Down the street at Austin Criminal Defense Lawyer, Jamie was visited by death penalty enthusiast Jeff Deutsch. Jeff recognizes that, as long as we have a death penalty, we are going to kill innocents — “Zero innocent victims is not compatible with any human, and necessarily imperfect, institution” — but feels that the benefits of having the death penalty outweigh the detriment of killing an innocent person now and again. He points out, quite rightly, that we do lots of things that kill innocent people because the benefits outweigh the costs. In Jeff’s utilitarian analysis, capital punishment is appropriate because its benefits — retribution, incapacitation, and deterrence, in his view — outweigh its costs. He asks: “Do you feel that the good that capital punishment does justifies the innocent people executed? If not, why not?”
I reject lex talionis. Retribution is a goal unworthy of a civilized society. Not one of us has the wisdom to know what another of us deserves for the wrongs he has done.
Incapacitation doesn’t justify capital punishment because we can incapacitate people without killing them. The death penalty is not self-defense.
Deterrence doesn’t justify capital punishment to me because I’m not convinced that capital punishment has a general deterrent effect.
Even if it were proven that every execution prevented two murders, or twenty, or 200, I would oppose the death penalty for reasons not contemplated in Jeff’s philosophy.
Capital punishment does harm beyond the execution of innocents. When a government kills its citizens (especially when it kills innocent ones), for example, it sets the tone for the society. Just as a parent hitting a child teaches the child that violence is a viable solution when people do things you don’t like, the government, by killing people, sends a message about the value of human life. By taking life, we show how low a value we place on it. The good that capital punishment might do does not justify the innocent people executed. It also does not justify the evil of cold-blooded government killing.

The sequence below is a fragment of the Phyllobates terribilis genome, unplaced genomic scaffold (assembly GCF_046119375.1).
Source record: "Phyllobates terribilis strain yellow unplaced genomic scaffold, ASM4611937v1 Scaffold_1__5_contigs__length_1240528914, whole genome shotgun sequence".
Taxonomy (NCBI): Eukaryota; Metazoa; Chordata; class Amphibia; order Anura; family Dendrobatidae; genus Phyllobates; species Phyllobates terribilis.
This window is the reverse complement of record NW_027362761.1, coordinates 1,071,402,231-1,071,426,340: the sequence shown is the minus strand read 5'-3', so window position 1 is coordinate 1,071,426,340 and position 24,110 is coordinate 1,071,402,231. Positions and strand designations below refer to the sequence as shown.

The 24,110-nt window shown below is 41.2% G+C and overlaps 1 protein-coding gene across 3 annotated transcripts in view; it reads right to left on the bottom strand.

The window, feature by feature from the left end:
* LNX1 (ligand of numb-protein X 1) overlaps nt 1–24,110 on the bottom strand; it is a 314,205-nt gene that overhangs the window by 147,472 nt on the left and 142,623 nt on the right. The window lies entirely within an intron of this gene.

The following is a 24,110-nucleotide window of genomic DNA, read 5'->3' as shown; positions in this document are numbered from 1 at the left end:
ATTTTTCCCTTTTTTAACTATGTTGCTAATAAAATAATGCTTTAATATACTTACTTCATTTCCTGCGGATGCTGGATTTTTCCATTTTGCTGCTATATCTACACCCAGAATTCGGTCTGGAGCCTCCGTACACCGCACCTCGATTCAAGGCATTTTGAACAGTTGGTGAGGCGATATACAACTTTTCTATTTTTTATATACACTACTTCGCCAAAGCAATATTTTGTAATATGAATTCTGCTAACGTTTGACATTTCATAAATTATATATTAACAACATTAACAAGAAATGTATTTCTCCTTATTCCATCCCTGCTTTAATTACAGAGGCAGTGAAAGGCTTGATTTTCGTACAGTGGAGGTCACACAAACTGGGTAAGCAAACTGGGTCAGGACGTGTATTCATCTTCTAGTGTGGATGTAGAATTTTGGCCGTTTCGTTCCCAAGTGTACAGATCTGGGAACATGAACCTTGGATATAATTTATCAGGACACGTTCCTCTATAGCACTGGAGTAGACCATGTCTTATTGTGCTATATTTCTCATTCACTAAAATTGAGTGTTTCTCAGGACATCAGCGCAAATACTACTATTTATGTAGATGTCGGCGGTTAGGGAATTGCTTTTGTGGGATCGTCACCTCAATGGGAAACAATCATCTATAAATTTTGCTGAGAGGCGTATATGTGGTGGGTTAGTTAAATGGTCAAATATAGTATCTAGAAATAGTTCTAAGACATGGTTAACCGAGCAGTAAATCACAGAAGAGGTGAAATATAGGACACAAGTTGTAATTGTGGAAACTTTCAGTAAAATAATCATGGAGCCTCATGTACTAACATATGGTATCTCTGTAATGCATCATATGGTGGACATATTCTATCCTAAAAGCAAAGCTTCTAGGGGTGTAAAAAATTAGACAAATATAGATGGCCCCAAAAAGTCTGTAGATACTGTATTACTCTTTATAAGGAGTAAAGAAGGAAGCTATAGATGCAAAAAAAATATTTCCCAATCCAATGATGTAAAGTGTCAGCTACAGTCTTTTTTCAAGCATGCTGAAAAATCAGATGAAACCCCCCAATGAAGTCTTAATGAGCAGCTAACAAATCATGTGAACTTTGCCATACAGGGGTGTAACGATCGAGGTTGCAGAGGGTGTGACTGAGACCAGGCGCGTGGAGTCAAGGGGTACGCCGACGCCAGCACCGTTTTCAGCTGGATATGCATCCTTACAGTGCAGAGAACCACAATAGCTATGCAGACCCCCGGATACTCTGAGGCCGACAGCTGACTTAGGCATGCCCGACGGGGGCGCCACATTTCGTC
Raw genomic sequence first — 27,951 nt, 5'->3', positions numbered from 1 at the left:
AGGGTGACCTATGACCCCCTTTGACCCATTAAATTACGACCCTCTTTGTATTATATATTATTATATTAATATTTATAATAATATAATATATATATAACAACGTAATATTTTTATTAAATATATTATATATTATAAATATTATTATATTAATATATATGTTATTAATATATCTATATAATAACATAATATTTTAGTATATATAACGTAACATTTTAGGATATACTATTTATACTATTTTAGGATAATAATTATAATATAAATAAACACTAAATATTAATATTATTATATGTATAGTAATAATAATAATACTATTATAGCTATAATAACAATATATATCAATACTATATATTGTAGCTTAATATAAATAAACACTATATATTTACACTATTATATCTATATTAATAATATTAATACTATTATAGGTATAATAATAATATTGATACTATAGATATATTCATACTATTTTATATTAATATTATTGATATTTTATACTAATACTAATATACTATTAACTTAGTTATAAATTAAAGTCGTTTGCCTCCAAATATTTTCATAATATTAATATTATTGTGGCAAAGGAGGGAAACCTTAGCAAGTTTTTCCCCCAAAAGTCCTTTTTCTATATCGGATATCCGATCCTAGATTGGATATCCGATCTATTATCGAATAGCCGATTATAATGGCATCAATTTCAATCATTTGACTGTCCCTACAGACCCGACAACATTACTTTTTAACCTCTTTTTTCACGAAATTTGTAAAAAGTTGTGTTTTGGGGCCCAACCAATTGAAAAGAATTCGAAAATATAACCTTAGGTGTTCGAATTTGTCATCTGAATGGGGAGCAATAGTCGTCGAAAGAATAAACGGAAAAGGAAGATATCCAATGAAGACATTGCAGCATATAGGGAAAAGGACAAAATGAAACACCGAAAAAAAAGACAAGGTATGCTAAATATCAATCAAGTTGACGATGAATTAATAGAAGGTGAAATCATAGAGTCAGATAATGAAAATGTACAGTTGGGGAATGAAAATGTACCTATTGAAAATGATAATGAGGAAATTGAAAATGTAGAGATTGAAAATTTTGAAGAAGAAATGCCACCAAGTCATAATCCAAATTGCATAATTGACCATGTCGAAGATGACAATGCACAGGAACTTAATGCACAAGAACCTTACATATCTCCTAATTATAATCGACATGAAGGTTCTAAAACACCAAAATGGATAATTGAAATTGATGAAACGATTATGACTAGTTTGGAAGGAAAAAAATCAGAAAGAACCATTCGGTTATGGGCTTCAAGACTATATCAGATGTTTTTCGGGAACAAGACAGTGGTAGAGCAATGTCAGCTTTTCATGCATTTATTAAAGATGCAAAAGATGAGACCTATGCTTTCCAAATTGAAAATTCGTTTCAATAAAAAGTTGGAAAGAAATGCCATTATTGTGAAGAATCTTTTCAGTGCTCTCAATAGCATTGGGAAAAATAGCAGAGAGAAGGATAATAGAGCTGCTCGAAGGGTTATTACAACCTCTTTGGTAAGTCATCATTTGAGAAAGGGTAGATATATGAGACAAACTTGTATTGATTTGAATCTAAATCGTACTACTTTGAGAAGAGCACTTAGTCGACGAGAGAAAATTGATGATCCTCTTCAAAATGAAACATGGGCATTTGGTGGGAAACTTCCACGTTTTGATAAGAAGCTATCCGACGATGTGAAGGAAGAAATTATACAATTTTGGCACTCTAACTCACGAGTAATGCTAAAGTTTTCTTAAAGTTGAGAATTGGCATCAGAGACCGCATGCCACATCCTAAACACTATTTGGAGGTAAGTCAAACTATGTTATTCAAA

Even if I weren’t convinced that the death penalty has far-reaching detrimental effects on society beyond the execution of innocents, I would oppose it. Utility is not, and should not be, the be-all and end-all of public policy. Ethics has a role to play as well.
Death-penalty enthusiasts pitch it as a choice — the (factually guilty) person “chose” to put his life on the line. But I see every day how every decision that anyone makes is limited by his environment and his genes, neither of which he chose. If a person is a product of nature and nurture and nothing more, then ending a person’s life unnecessarily (assuming that he can be incapacitated and specifically deterred by punishment short of death) is punishing him for the choices that others made for him. Punishing the child for the sins of the parents (which are, in turn, the sins of the grandparents, great-grandparents, and so forth) may well be useful, but it is wrong.